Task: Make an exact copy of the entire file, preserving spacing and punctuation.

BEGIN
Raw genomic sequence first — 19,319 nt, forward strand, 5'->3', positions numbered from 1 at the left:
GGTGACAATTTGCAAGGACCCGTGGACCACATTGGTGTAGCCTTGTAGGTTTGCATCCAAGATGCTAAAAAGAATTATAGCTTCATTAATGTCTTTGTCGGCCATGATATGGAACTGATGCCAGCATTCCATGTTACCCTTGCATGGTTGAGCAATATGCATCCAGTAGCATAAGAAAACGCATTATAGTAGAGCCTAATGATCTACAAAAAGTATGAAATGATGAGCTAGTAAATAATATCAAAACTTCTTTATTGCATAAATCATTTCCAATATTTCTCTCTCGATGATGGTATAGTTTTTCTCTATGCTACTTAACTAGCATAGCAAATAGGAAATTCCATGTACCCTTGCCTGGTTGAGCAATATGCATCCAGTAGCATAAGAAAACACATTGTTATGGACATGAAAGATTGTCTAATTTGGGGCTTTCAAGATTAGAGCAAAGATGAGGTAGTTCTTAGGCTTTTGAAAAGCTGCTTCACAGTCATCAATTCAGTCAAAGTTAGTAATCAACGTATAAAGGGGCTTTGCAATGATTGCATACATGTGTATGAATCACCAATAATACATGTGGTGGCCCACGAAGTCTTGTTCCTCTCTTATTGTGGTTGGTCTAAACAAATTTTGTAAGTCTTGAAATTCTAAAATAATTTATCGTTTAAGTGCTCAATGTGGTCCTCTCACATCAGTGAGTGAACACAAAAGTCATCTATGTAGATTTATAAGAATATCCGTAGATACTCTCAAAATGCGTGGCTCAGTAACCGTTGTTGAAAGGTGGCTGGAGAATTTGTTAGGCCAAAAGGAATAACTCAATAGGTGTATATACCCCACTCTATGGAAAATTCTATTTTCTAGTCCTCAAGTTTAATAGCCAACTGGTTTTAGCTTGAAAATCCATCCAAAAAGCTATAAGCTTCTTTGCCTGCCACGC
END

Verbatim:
Raw genomic sequence first — 19,319 nt, forward strand, 5'->3', positions numbered from 1 at the left:
GGTGACAATTTGCAAGGACCCGTGGACCACATTGGTGTAGCCTTGTAGGTTTGCATCCAAGATGCTAAAAAGAATTATAGCTTCATTAATGTCTTTGTCGGCCATGATATGGAACTGATGCCAGCATTCCATGTTACCCTTGCATGGTTGAGCAATATGCATCCAGTAGCATAAGAAAACGCATTATAGTAGAGCCTAATGATCTACAAAAAGTATGAAATGATGAGCTAGTAAATAATATCAAAACTTCTTTATTGCATAAATCATTTCCAATATTTCTCTCTCGATGATGGTATAGTTTTTCTCTATGCTACTTAACTAGCATAGCAAATAGGAAATTCCATGTACCCTTGCCTGGTTGAGCAATATGCATCCAGTAGCATAAGAAAACACATTGTTATGGACATGAAAGATTGTCTAATTTGGGGCTTTCAAGATTAGAGCAAAGATGAGGTAGTTCTTAGGCTTTTGAAAAGCTGCTTCACAGTCATCAATTCAGTCAAAGTTAGTAATCAACGTATAAAGGGGCTTTGCAATGATTGCATACATGTGTATGAATCACCAATAATACATGTGGTGGCCCACGAAGTCTTGTTCCTCTCTTATTGTGGTTGGTCTAAACAAATTTTGTAAGTCTTGAAATTCTAAAATAATTTATCGTTTAAGTGCTCAATGTGGTCCTCTCACATCAGTGAGTGAACACAAAAGTCATCTATGTAGATTTATAAGAATATCCGTAGATACTCTCAAAATGCGTGGCTCAGTAACCGTTGTTGAAAGGTGGCTGGAGAATTTGTTAGGCCAAAAGGAATAACTCAATAGGTGTATATACCCCACTCTATGGAAAATTCTATTTTCTAGTCCTCAAGTTTAATAGCCAACTGGTTTTAGCTTGAAAATCCATCCAAAAAGCTATAAGCTTCTTTGCCTGCCACGC